Dr. No – the first James Bond film, the one Variety backhandedly referred to as an “entertaining piece of tongue-in-cheek action hokum” – was one of my biggest blindspots before starting this marathon. From afar, I knew Dr. No through documentary clips and pop culture osmosis. Sean Connery’s first utterance of “Bond. James Bond” is one of the most iconic male character introductions in film history, which makes it all the easier to have seen it countless times without ever watching the entire movie around it. The same goes for Ursula Andress emerging from the water as if she’d walked straight out of a Playboy Centerfold.
Beyond that, the film was a complete mystery to me. So, let’s start with the basics: what is Dr. No about?
A Murder Mystery That Turns Into a Standoff With a Madman
After the murder of a British spy in Jamaica, 007 James Bond is sent to find the killer, but the tropical island is crawling with spies (like photographer Annabel Chung, played by reigning Miss Jamaica/flight attendant Marguerite LeWars) and secret allies (like CIA agent Felix Leiter, Jack Lord’s sole Bond movie appearance). Bond leans on his few friends to help smoke out corruption in the local field office and discover that an evil and mysterious figure named Dr. No (Joseph Wiseman) seems to be behind everything.
Small problem: Dr. No has his own private island, Crab Key, and his own private army. Few would dare infiltrate such a place, but few are as resourceful as James Bond. Plus, few private islands just happen to have a woman as stunning as Honey Ryder (Andress, her voice dubbed by Nikki van der Zyl) randomly swimming nearby for seashells, but James Bond is that kind of lucky. With Honey newly by his side, James will take on a madman and…save the Space Race?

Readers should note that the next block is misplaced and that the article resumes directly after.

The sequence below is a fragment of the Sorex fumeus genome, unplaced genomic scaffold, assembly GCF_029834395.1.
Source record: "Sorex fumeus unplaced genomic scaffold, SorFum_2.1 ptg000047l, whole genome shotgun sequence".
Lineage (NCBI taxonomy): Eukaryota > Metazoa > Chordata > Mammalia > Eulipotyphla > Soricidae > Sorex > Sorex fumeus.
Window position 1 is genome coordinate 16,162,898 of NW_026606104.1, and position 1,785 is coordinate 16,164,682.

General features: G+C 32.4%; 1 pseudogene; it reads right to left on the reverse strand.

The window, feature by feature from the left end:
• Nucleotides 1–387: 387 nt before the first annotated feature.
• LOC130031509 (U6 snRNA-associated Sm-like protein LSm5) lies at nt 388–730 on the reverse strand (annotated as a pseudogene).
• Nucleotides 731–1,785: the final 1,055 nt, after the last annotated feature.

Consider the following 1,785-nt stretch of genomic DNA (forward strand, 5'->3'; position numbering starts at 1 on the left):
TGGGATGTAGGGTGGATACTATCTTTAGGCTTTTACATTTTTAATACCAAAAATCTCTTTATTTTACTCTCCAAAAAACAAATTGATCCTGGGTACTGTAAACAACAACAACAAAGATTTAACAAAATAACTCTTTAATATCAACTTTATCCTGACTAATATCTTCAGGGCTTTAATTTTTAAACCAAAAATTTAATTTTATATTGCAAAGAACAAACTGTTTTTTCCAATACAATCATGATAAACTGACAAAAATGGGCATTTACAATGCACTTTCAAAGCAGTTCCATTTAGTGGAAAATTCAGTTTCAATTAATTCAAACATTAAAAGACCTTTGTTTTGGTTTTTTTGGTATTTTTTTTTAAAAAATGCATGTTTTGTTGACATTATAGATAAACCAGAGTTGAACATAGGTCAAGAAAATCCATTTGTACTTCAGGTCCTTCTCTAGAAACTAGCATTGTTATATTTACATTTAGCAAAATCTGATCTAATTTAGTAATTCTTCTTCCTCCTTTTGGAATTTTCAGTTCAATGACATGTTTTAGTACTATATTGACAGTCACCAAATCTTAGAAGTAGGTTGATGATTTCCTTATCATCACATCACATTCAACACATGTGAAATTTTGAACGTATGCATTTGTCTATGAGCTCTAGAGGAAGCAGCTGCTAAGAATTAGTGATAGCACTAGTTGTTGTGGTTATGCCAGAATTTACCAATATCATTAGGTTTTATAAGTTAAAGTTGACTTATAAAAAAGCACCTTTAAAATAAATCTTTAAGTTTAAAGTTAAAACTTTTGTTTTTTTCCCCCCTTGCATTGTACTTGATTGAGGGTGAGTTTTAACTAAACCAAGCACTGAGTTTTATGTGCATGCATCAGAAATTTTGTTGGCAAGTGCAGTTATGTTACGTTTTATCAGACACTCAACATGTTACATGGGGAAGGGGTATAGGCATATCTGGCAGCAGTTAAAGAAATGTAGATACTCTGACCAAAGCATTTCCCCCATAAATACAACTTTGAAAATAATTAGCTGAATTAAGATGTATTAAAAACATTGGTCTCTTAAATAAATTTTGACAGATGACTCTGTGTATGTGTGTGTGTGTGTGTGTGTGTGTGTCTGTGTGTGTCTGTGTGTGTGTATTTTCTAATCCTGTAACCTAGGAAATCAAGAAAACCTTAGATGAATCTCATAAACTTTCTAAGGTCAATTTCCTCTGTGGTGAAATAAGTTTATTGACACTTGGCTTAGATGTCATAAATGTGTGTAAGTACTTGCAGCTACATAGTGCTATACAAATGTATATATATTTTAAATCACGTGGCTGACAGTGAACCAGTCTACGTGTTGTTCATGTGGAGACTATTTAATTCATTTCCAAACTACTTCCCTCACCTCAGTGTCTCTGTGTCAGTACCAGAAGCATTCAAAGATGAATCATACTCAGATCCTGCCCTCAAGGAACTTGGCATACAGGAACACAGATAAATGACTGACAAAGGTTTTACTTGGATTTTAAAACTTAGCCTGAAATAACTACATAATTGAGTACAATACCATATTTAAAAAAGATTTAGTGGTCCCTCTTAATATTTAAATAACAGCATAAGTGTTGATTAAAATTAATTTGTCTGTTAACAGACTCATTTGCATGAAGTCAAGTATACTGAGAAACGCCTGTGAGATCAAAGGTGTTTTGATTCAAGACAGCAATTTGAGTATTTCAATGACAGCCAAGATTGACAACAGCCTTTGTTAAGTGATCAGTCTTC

They filmed on location in Jamaica and back at Pinewood Studios, went over budget, and just generally didn’t know what kind of game changer they’d made. Looking on all of it from afar – and in some cases, right next door since he lived part of the time in Jamaica – was Ian Fleming, a rather curious Brit with a rooting interest in seeing Bond prevail.
Let’s Start With the Cheapest One
A journalist turned WWII intelligence officer turned novelist, Ian Fleming was a confirmed bachelor well into his 40s, and on the eve of his first marriage and move into fatherhood he felt compelled to create a fantasy figure forever unencumbered by such restrictions. So, calling upon his years of secret service and stealing a name from a beloved American ornithologist, he created 007 James Bond. Within a year of the publication of his first Bond novel, Casino Royale, there was an American TV adaptation and shortly after that, a comic strip. Though already quite popular in the UK, the book sales exploded in the States in 1961 when Life Magazine reported From Russia With Love was one of President John F. Kennedy favorite novels.